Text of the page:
>> reporter: it's a war that has taken its toll of blood and treasure. more than 2300 americans killed since november 2001. more than 19,000 wounded in action. it's produced ten medal of honor recipients. nearly three quarters of a trillion dollars in military spending and aid. and at its peak over 100,000 american troops deployed. a war the president inherited and pledged to end. >> america's combat mission will be over by the end of this year. >> and after a surprise visit to troops on sunday, the president announced this today. >> starting next year afghans will be fully responsible for securing their country. american personnel will be in an advisory role. >> reporter: there will be a significant u.s. military presence for the next two years. the president's plan, draw down all combat forces take troop level from 32,000 now to just under 10,000 troops in 2015. their primary mission? train afghan security forces, perform counterterrorism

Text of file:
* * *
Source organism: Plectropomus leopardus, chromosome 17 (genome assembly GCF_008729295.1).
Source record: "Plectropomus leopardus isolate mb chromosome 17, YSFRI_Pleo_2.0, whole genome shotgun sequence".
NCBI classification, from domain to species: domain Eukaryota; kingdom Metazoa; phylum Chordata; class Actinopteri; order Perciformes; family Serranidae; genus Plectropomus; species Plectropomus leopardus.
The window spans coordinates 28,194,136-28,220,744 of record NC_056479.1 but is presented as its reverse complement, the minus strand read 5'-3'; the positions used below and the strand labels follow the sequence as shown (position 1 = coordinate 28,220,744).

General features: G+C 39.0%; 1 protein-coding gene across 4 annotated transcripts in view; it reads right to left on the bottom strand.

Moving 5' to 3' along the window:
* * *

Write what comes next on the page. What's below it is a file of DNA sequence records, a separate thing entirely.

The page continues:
operations against al qaeda. and by the end of 2016 the plan calls for about 1,000 troops. but the agreement the u.s. expects to sign with afghanistan will give the next president the option to send in more troops. and without asking congress or the afghans. >> we have to recognize afghanistan will not be a perfect place and it is not america's responsibility to make it one. the future of afghanistan must be decided by afghans. >> reporter: today's announcement comes a day before the president will deliver a wide ranging speech at west point for the commencement. the president will lay out his vision for american foreign policy and our role in the world after the war, ending the wars in afghanistan. will allow us to focus on other trouble spots around the world and that includes how to deal with the ongoing civil war in syria a problem the administration fear may only be solved by some sort of future use of the military. so the strain on our military is